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Monday, October 12, 2009

Death on the River

Young Jake Clay managed to get himself into the American Civil War just long enough to have his brains scrambled by a blow to the head at the battle of Cold Harbor. But, as it turned out, he was one of the lucky ones because he fell so close to the Confederate lines that he was almost immediately snatched up and taken prisoner. Others, less fortunate, died miserable deaths in the field when General Grant refused a truce during which the dead and wounded from both armies could be cleared from the battlefield.

It is the first taste of battle for Jake Clay and, as big a shock as battle is, he is about to get an even bigger one when he arrives at the Confederate prison in Andersonville, Georgia. Naïve young man that he is, Jake soon finds himself giving William Collins all the cash he has in exchange for promised protection that will help ensure his survival despite the horrible living conditions of the prison camp. Collins, a former big city street thug, is the self-appointed leader of what he calls Mosby’s Raiders, criminals who kill and steal from their fellow prisoners at will.

Jake Clay entered Andersonville Prison an innocent boy with high expectations of himself but, by the time he left the camp, he had condoned behavior that shamed him. He might be barely alive, but to stay out of the Andersonville cemetery he had done things, or allowed them to be done on his behalf, that would haunt him for the rest of his life. Little did Jake know that his journey home at the end of the war would offer him a final chance at redemption – an opportunity that would almost kill him in the process.

Death on the River, aimed at the Teen Market, offers a realistic look at Civil War fighting and the horrors of Andersonville Prison without over-focusing on the gory details. Jake Clay is a Union Army volunteer primarily because his older brother has already been lost in battle and Jake wants to honor his brother’s memory. Jake, though, like most soldiers of the period, has little idea what he is getting himself into as his first battle approaches and, like so many others, his first fight will be his last.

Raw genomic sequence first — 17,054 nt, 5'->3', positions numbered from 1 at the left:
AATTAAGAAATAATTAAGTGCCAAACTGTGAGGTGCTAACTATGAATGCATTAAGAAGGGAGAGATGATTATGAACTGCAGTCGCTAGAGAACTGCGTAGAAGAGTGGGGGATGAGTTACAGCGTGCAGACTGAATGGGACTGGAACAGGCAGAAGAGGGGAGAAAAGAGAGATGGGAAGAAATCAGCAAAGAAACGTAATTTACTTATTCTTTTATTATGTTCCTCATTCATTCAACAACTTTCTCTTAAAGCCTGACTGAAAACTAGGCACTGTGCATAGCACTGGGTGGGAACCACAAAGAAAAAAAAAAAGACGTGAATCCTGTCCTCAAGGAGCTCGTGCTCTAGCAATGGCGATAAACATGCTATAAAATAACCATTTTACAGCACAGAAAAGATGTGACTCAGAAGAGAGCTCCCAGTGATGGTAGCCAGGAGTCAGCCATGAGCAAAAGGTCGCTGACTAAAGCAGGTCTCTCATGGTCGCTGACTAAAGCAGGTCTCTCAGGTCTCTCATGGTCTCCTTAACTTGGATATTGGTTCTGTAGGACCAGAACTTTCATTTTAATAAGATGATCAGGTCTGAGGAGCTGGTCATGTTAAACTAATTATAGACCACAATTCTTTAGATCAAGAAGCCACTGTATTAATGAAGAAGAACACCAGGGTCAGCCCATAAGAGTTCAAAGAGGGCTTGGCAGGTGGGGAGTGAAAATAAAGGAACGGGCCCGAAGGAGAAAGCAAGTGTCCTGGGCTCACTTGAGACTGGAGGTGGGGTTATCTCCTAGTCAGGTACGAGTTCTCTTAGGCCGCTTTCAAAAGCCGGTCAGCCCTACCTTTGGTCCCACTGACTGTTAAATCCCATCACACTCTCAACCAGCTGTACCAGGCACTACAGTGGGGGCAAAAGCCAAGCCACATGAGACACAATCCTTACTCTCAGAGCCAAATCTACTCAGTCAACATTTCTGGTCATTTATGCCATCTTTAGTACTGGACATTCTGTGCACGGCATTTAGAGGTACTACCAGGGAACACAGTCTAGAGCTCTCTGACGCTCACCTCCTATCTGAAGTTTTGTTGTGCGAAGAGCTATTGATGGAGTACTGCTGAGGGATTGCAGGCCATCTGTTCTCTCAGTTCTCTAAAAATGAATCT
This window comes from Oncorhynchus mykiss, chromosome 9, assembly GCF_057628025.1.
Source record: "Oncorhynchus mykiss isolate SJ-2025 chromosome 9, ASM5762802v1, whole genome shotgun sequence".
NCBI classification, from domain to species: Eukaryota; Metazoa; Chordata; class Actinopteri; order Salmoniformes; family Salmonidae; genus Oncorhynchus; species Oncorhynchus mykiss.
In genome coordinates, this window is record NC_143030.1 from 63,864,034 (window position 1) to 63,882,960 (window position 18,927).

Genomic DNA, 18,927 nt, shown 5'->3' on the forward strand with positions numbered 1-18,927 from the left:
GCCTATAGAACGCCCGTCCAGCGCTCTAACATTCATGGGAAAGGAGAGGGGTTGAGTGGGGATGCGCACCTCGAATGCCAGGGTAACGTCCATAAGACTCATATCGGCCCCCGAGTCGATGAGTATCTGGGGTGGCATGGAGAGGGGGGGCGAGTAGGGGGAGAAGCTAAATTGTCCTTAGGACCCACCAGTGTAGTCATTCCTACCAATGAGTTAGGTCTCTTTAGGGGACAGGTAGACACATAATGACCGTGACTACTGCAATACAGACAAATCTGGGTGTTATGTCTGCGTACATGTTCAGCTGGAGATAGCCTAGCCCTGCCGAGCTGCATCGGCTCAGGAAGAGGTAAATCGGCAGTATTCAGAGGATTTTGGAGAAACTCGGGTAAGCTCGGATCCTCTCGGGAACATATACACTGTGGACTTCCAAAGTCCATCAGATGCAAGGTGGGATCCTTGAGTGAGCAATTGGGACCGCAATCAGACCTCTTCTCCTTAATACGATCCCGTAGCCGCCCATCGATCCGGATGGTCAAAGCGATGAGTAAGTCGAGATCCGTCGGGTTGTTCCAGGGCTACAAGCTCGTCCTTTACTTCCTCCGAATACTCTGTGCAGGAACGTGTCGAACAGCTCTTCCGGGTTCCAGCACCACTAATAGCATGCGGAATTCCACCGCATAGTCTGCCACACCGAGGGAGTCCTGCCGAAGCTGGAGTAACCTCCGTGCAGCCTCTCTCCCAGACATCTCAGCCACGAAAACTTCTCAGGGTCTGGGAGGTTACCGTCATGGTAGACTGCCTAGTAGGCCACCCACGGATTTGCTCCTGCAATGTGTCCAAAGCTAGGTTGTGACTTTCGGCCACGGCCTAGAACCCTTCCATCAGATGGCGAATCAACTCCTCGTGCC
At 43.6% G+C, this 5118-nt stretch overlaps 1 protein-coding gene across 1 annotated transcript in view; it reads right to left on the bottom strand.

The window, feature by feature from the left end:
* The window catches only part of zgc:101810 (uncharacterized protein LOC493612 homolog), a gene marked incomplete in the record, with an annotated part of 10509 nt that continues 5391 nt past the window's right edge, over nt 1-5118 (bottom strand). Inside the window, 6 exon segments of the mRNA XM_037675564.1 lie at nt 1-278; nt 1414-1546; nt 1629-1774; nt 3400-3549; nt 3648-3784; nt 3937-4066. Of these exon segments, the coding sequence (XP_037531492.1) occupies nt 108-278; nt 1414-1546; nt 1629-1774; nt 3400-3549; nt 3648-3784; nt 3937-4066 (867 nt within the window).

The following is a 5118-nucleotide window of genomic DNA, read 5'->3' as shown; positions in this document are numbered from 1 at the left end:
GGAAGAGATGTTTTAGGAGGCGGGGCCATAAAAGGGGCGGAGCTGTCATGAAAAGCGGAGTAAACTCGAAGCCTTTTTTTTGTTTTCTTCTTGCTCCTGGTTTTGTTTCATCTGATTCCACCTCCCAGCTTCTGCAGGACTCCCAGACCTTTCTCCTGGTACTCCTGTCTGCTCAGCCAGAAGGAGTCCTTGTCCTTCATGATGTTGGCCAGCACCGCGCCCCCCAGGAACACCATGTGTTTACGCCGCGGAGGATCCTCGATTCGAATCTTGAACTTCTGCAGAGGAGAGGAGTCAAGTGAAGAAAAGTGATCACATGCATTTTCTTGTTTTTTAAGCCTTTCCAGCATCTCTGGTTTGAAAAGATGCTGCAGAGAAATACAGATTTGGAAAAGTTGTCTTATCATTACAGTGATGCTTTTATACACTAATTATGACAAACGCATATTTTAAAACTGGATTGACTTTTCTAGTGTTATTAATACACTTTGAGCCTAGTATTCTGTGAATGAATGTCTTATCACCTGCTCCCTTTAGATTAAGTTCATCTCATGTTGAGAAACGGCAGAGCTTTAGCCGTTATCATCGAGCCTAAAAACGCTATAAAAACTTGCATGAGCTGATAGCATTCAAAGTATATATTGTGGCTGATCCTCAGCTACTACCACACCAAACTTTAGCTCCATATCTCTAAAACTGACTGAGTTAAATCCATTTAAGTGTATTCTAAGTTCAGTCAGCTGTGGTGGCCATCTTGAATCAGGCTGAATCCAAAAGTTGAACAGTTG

This historical coming-of-age novel is so filled with adventure that it might very well lead its young readers to search for more books on the American Civil War, much as I did at that age after I read Red Badge of Courage for the first time. Several decades later, I still find myself drawn to Civil War fiction, new histories of the war, and biographies of those who played a role in it. Here’s hoping that books like Death on the River help spawn a new generation of amateur historians who will move on to Civil War fiction classics such as MacKinlay Kantor’s Andersonville, winner of the 1956 Pulitzer Prize, or Michael Shaara's The Killer Angels, another Pulitzer winner (1975).

Rated at: 4.0


(Advance Reading Copy of Death on the River provided by Orca Book Publishers)

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